Chamber News

July 01, 2020 Likes Comments

Here's what I know

The Mount Ida Campus in Newton will play an important role in the UMass Amherst’s reopening plan.

The university announced this week that nearly all courses will be taught remotely this fall. But students will have the option to live on its campuses in Amherst or Newton, under strict health restrictions.
Up to 500 students will be able to live on the Mount Ida Campus in the N-Squared Innovation District, regardless of whether they have a course on the campus or are conducting an internship, which typically would be required for residence. (As part of the university’s Fall 2020 Reopening Plan, students are not required to return to either campus.)
“The Mount Ida Campus provides an option for those students who are seeking a residential option for the fall but are not comfortable joining the more populous campus in Amherst,” Mount Ida Campus Managing Director Jeff Cournoyer said. “They will join existing Mount Ida Campus cohorts, including Veterinary Technology students, and have the opportunity to build a living-learning community in a safe and socially distanced environment.”
Hotels get a potential boost
Could Charlie Baker’s decision to loosen restrictions on travelers visiting Massachusetts and residents returning home from seven Northeast states be a precursor to allowing Phase 3 businesses to reopen next week?
Phase 3 includes gyms and health clubs, museums, movie theaters, casino floors, and at least some theaters, as well as tourist attractions like bus tours and harbor cruises.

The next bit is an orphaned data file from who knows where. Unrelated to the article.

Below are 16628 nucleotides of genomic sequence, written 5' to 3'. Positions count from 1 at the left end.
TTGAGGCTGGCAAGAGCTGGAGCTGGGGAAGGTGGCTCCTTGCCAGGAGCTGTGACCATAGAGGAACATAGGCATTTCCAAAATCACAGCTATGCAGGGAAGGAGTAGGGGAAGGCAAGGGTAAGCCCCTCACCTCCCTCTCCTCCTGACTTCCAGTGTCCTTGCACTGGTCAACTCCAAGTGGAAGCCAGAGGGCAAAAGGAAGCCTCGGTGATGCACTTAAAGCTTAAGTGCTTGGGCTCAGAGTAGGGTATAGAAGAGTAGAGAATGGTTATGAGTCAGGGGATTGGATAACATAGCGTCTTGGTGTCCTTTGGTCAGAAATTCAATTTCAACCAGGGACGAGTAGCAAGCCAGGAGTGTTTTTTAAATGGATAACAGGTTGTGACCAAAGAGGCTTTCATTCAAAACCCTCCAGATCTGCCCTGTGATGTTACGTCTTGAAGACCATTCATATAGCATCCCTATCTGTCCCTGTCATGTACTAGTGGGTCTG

Baker said yesterday that anyone coming to Massachusetts from Maine, Vermont, New Hampshire, Connecticut, Rhode Island, New York and New Jersey will no longer be asked to self-quarantine.
Visitors from other states and countries, including hotspots like Florida, will still be asked to quarantine.
Yesterday, Rhode Island began allowing larger gatherings and businesses like theaters to reopen, while other states were adding new restrictions.
Also yesterday, the Baker administration added $20 million into programs to help renters and homeowners keep up with housing payments while Beacon Hill lawmakers filed a bill that would extend the current eviction moratorium into next year, while also compensating at least some landlords for lost rental income.
Just when thought I was out ....they pulled me back in.
Just hours before the program was set to expire, the U.S. Senate reached a surprise deal late Tuesday to extend the Paycheck Protection Program through Aug. 8.